What you need to know
- European travel startups are unhappy with Google's incursion into the travel industry.
- The company has been accused of using data from those startups to build up its own travel feature-set, creating an unassailable advantage when combined with its reach on the continent.
- Some are considering filing a travel complaint with the European Commission.
Google is suffering from a deluge of antitrust complaints in countries ranging from the U.S., India, and even the European Union as a whole. Now, some members of the European travel industry want to add to that caseload with complaints that Google is pushing startups out of business.
In a very dense, in-depth piece, TechCrunch reported:
More than half a dozen travel startups in Germany are united in a shared complaint that Google is abusing its search dominance in a number of ways they argue are negatively impacting their businesses.
Complaints we've heard from multiple sources in online travel range from Google forcing its own data standards on ad partners to Google unfairly extracting partner data to power its own competing products on the cheap.
The group is considering filing a cartel complaint against Google, per its report. One source, who did not wish to be identified for fear of retaliation against their business, told us: "Each travel partner has certain specialities in their business model but overall the strategy of Google has been the same: Grab as much data from your partners and build competing products with that data."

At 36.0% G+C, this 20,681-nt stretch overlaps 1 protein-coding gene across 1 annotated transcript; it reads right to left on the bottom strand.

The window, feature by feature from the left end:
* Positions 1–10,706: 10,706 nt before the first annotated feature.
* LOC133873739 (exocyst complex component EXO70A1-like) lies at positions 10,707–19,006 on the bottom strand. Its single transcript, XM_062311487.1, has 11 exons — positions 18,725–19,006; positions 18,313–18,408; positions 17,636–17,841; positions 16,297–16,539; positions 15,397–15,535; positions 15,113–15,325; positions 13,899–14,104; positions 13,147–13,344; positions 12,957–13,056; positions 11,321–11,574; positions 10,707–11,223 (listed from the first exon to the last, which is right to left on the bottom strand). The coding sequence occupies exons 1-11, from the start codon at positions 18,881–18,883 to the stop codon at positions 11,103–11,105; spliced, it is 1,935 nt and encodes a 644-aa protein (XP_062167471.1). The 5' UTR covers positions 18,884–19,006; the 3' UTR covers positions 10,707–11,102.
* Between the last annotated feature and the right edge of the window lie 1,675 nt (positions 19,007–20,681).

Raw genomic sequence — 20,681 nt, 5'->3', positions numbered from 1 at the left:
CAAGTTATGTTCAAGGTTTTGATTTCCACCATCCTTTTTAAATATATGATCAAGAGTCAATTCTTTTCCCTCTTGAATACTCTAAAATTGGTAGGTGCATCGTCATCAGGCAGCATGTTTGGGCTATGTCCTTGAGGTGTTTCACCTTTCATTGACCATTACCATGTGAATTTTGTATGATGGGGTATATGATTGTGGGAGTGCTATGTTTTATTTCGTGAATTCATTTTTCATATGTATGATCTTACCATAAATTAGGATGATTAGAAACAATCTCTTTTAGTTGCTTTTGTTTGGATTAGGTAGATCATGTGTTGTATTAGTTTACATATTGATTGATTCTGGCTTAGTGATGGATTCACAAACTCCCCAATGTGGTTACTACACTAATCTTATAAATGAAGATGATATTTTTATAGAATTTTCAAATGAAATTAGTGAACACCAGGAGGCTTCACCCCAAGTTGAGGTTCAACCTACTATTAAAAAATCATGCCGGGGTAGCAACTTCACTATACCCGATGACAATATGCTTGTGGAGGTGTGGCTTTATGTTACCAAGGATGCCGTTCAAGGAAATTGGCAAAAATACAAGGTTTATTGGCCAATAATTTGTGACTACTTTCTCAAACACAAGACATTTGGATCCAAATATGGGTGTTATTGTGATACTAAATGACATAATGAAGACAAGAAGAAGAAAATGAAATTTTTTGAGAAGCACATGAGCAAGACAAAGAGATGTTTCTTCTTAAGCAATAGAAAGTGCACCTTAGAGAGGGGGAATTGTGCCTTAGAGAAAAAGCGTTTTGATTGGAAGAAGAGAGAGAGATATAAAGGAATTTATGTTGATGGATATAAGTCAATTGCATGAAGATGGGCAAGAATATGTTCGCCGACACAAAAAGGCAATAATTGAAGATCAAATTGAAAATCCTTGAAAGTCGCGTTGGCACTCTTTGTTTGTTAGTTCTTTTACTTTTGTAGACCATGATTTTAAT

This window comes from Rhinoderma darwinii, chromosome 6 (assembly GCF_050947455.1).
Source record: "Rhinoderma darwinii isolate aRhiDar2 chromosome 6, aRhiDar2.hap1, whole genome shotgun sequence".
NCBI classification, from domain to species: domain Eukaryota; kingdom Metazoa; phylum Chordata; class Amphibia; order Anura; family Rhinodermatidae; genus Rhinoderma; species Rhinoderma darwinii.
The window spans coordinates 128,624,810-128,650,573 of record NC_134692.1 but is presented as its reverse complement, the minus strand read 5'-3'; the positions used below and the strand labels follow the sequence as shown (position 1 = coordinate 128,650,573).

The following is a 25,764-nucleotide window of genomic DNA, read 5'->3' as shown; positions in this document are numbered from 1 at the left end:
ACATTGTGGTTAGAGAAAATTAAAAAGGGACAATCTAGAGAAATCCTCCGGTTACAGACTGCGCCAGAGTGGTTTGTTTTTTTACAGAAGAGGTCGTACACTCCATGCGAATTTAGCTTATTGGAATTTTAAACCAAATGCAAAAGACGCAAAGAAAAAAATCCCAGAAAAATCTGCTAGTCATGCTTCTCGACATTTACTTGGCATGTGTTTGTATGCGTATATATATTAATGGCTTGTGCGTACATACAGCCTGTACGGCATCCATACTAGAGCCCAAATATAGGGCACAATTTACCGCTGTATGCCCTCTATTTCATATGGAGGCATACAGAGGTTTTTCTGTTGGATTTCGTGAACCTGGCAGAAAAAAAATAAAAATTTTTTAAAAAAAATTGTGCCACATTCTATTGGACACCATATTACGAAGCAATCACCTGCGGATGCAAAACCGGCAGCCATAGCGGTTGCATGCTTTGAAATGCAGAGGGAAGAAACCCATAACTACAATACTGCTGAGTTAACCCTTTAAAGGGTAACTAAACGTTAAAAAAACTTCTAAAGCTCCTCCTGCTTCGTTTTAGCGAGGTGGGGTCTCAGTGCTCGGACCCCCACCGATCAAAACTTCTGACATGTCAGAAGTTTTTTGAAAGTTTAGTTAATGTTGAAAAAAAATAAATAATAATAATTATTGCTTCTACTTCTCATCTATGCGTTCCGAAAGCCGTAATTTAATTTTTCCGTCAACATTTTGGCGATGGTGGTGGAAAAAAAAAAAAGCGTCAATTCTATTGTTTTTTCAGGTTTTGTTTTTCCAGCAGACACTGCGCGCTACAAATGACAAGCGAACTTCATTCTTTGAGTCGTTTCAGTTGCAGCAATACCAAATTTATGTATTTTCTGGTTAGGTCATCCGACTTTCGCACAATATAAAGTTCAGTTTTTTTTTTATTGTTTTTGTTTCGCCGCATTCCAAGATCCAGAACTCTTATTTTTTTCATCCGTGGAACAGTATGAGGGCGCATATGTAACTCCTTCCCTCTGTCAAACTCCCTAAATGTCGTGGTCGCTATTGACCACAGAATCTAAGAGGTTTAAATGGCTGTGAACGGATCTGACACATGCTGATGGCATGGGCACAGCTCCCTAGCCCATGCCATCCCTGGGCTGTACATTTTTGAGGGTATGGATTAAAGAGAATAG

Google's search market share in the EU and its general position as the first port of call for anyone looking for anything on the internet opens it to such a challenge. Just this week, Google announced new search tools that would let a user more easily pick travel destinations in our post-COVID world. It's really helpful for an average user like myself, but it eliminates any need to leave Google Search when traveling or planning a trip.
Increasingly, startups are essentially arguing that Google is no longer just showing you where to find answers to travel queries, but solving your problems themselves with little or no benefit to the data sources. For something like Wikipedia, it may be trivial. You still need to go into the site for in-depth information. For travel companies, it could be devastating if a user can essentially finish all their business on Google from picking a destination, to creating an itinerary, to booking a flight, and then a hotel.
Travel company GetYourGuide CEO Johannes Reck told TechCrunch:
They want to create experience products now directly on Google search itself, with the aim that ultimately people can book these type of things on Google. [...] They want to limit consumer choice. And they want to monopolise the space. We don't want that and we will fight that. And if that means we need to go to the EU Commission to protect our and the customers' interests then we'll do that and we're currently reviewing that option.